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dc.creatorSinha, Tapen
dc.creatorCondon, Bradly J.
dc.date.accessioned2012-03-23T18:59:14Z
dc.date.available2012-03-23T18:59:14Z
dc.date.created2002-02
dc.date.issued2012-03-23
dc.identifier.issn0040-4209
dc.identifier.urihttp://hdl.handle.net/2152/15192
dc.description.abstractThe terrorist attacks on the World Trade Center and the Pentagon on September 11, 2001, brought the issue of U.S. border security to the forefront. In the weeks following the attacks, heightened U.S. security measures caused serious delays on the northern and, especially, the southern borders. Increased security will increase the cost of business in the NAFTA countries. Resources must be deployed in a way that minimizes the economic costs of doing business across the borders of an increasingly integrated North American economy. At the same time, this must be accomplished without compromising U.S. security needs. Therein lies the dilemma.en_US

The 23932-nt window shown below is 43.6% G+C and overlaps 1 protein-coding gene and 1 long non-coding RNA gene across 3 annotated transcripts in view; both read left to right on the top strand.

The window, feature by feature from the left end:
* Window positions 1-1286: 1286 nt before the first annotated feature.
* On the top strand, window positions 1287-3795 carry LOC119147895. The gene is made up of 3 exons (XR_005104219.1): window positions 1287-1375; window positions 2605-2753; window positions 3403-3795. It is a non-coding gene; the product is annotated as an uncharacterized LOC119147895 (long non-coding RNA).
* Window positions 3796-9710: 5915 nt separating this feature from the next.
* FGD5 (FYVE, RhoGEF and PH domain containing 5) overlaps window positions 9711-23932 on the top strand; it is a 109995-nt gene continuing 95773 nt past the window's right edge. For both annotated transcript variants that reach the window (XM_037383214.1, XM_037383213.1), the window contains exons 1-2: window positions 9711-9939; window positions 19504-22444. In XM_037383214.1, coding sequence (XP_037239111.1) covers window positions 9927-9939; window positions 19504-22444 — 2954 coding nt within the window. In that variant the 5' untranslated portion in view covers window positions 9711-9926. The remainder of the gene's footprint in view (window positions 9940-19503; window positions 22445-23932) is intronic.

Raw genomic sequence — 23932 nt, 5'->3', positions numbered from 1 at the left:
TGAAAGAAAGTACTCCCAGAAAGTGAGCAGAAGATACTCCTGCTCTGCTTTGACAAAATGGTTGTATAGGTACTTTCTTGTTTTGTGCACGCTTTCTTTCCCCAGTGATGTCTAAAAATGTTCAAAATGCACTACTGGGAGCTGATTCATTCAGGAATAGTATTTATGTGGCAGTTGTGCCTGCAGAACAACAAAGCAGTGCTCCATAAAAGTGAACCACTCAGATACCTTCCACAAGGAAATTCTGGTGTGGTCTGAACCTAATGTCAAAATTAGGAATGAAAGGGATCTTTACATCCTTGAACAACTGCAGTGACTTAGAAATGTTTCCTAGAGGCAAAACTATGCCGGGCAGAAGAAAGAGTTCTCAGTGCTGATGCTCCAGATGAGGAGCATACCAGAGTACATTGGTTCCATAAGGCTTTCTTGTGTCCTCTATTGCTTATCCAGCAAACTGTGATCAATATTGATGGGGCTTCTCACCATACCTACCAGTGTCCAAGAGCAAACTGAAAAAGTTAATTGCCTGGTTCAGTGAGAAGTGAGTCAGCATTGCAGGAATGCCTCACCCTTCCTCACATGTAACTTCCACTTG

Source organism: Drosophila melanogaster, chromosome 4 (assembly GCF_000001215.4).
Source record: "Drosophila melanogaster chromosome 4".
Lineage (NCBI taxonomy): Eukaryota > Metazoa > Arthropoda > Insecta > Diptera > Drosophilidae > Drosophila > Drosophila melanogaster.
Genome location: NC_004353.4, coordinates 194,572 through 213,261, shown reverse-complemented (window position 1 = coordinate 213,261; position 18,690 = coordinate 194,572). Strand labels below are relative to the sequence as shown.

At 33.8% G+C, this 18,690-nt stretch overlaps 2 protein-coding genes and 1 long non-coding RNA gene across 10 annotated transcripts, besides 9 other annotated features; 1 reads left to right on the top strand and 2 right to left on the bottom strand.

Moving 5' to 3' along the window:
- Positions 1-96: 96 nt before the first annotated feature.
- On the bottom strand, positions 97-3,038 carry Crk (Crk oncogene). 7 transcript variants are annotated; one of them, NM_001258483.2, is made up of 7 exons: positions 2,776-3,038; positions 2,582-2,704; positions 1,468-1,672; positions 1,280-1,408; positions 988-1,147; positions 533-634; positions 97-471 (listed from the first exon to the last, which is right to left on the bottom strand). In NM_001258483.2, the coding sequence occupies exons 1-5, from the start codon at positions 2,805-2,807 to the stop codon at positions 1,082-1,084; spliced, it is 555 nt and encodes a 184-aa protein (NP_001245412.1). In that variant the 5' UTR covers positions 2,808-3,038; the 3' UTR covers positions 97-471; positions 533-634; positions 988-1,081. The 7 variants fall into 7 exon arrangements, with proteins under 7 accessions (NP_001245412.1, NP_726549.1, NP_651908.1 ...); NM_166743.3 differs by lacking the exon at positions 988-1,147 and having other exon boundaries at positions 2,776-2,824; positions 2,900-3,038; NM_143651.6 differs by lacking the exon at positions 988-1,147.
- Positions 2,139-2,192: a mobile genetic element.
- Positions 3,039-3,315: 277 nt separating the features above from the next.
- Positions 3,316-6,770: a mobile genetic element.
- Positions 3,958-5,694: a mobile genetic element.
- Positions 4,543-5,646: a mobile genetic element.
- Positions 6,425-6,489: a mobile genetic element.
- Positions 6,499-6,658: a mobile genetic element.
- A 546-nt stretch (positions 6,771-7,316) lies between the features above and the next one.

dc.language.isoengen_US
dc.publisherBureau of Business Research, The University of Texas at Austinen_US
dc.relation.ispartofseriesTexas Business Review;
dc.subjectSeptember 11en_US
dc.subjectinternational tradeen_US
dc.subjectMexicoen_US
dc.subjectCanadaen_US
dc.subjectborder securityen_US
dc.subjectNorth American Free Trade Agreementen_US
dc.subjectNAFTA
dc.titleThree's Company: U.S. Borders After September 11en_US
dc.typeJournalen_US
dc.description.departmentIC2 Instituteen_US


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